A.J. Burnett‘s career with the Pittsburgh Pirates may have come to an end when he left Friday night’s game against the Cincinnati Reds after eight spectacular innings of work. He has said several times that he is seriously considering retirement after this season. Burnett also adds that if he does return for another year or two, he would prefer to stay with the Pirates. If the Pirates don’t beat the Reds on Tuesday night in the Wild Card game, it’s very possible that Pirates fans will never see Burnett throw another pitch.
The Bucs acquired Burnett in February of 2012 in what was an obvious salary dump from the New York Yankees‘ perspective. The Yankees received two irrelevant minor league players, Exicardo Cayones and Diego Moreno, in the deal. The Pirates were required to pick up $13 million of the $33 million that was still owed to Burnett over the final two years of his contract.
While this was a salary dump from the Yankees’ perspective, the Pirates had high hopes that Burnett would be able to bounce back from a couple bad seasons in New York. They had a rotation that lacked strikeouts and veterans; picking up Burnett was able to help solve that issue.
Burnett missed the first month of his first season with the Bucs after breaking his orbital bone while attempting to bunt in spring training. When he returned to the rotation, he was an immediate upgrade. In 2012, Burnett went 16-10 with the Pirates with a 3.51 ERA and 180 strikeouts in 202.1 innings pitched. His 2.8 BB/9 was his best walk rate since his 2006 season with the Toronto Blue Jays.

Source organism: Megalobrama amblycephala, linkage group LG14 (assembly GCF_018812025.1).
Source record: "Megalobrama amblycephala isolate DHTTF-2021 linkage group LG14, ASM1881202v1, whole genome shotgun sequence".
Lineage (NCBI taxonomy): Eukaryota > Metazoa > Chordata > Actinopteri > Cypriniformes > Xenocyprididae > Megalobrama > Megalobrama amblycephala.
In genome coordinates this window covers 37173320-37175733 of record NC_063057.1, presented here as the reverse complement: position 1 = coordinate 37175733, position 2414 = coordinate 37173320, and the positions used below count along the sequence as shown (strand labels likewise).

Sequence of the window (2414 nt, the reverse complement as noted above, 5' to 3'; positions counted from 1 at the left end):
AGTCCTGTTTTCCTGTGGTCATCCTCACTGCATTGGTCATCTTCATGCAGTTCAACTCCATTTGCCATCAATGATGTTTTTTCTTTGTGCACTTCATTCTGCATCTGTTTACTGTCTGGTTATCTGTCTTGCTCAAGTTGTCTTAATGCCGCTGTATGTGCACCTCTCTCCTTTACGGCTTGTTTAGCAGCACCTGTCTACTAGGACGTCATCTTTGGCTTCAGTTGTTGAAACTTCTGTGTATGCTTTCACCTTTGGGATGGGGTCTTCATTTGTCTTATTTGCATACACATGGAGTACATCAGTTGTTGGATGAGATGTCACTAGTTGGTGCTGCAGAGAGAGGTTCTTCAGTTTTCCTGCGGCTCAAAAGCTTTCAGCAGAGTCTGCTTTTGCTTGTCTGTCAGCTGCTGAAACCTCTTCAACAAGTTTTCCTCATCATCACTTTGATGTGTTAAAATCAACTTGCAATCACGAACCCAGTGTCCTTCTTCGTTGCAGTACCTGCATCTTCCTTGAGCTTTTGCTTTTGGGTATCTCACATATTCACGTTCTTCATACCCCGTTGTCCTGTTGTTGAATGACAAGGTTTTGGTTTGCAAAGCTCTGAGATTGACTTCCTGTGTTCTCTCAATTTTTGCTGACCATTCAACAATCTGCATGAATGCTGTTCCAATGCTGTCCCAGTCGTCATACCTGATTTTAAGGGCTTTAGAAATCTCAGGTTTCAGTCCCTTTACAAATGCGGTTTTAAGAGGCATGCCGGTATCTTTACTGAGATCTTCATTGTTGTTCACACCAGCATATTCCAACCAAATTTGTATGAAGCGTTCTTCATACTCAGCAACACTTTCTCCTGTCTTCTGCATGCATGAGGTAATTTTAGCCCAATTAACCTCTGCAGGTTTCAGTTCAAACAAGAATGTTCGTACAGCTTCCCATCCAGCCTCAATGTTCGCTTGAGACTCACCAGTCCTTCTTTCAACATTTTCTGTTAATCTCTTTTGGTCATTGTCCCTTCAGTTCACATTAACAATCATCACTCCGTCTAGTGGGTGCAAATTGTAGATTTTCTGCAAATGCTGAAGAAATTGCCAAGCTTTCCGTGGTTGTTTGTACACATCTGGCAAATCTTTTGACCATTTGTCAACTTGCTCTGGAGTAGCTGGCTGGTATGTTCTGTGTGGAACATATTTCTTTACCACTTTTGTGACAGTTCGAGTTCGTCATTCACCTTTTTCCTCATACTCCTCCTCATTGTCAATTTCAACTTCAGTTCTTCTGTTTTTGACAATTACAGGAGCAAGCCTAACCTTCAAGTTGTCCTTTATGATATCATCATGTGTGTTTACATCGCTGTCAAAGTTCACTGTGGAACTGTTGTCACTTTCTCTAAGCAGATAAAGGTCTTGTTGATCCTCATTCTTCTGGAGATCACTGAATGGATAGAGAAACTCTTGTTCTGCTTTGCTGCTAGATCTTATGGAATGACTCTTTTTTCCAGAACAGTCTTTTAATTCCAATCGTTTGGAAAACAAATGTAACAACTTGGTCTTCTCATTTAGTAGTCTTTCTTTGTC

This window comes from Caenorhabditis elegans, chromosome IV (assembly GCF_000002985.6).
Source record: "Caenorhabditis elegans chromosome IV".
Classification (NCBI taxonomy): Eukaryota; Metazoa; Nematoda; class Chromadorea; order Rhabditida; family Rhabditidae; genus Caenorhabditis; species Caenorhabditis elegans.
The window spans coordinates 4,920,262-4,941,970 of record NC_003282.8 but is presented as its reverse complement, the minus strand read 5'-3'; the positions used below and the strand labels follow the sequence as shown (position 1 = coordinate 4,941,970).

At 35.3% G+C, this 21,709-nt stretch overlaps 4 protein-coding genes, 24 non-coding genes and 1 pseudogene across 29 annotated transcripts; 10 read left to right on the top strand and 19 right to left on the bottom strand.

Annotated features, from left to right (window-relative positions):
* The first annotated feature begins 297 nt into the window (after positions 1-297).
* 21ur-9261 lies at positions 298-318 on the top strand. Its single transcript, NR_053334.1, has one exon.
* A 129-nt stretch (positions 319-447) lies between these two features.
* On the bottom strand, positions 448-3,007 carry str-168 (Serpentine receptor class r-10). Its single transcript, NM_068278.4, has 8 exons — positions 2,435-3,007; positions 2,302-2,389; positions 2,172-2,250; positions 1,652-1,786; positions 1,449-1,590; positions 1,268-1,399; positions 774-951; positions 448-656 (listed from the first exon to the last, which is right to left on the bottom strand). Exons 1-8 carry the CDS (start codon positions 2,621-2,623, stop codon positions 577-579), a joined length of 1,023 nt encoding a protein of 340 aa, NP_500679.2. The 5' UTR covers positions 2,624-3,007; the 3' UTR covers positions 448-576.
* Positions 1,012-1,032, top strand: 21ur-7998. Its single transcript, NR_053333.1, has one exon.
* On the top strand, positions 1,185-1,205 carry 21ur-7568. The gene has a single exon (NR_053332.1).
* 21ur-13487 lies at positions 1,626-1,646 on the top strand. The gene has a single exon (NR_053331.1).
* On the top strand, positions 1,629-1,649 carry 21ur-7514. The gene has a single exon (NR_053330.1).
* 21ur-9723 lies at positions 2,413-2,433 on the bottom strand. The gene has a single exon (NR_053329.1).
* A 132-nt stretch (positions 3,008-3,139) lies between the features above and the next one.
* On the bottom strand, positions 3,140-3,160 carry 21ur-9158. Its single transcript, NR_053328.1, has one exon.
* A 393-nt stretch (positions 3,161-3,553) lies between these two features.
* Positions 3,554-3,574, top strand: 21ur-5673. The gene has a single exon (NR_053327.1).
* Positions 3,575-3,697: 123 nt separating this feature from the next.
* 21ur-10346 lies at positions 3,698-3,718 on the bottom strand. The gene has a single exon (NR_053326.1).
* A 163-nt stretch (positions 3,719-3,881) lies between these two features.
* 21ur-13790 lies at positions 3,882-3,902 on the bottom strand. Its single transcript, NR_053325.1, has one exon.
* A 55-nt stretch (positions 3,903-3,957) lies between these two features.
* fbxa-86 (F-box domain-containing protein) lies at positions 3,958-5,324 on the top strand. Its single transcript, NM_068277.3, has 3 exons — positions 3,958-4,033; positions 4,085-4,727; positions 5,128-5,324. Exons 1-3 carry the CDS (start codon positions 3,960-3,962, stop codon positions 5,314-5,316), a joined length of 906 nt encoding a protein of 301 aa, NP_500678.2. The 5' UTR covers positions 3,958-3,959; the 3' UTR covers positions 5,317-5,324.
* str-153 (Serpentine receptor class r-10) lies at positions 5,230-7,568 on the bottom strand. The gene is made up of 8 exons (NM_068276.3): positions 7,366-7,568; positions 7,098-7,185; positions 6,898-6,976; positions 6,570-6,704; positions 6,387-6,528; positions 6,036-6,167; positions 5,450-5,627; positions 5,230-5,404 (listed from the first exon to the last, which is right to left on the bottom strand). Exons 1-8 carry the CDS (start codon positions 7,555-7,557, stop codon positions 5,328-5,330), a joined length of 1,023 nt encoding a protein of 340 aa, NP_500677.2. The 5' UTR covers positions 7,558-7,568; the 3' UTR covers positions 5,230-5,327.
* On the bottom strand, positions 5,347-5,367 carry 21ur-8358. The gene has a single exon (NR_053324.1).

Following his outstanding bounce-back campaign in 2012, Burnett has had an even better 2013 season. His record was just 10-11, but he had a 3.30 ERA with a National League best — among starting pitchers — 9.8 K/9. He surpassed 200 strikeouts for the third time in his 15-year career.
Burnett hasn’t just been a productive player for the Bucs, he has also been a team leader. Burnett coming to the Pirates and actually enjoying his time with them seemed to also add some validity to the Pirates squad. When a veteran like Burnett is able to come in and speak glowingly of the organization, it speaks volumes to the rest of the players in the MLB. One would have to wonder if a guy like Russell Martin would have even signed with the Pirates if it weren’t for a veteran like Burnett already being on the team.
If Burnett comes back, the Pirates would welcome him with open arms. If not, the Pirates have internal options and plenty of payroll flexibility heading into the 2013-14 season if they need to replace him. Either way, it has been a successful two seasons for both Burnett and the Pirates.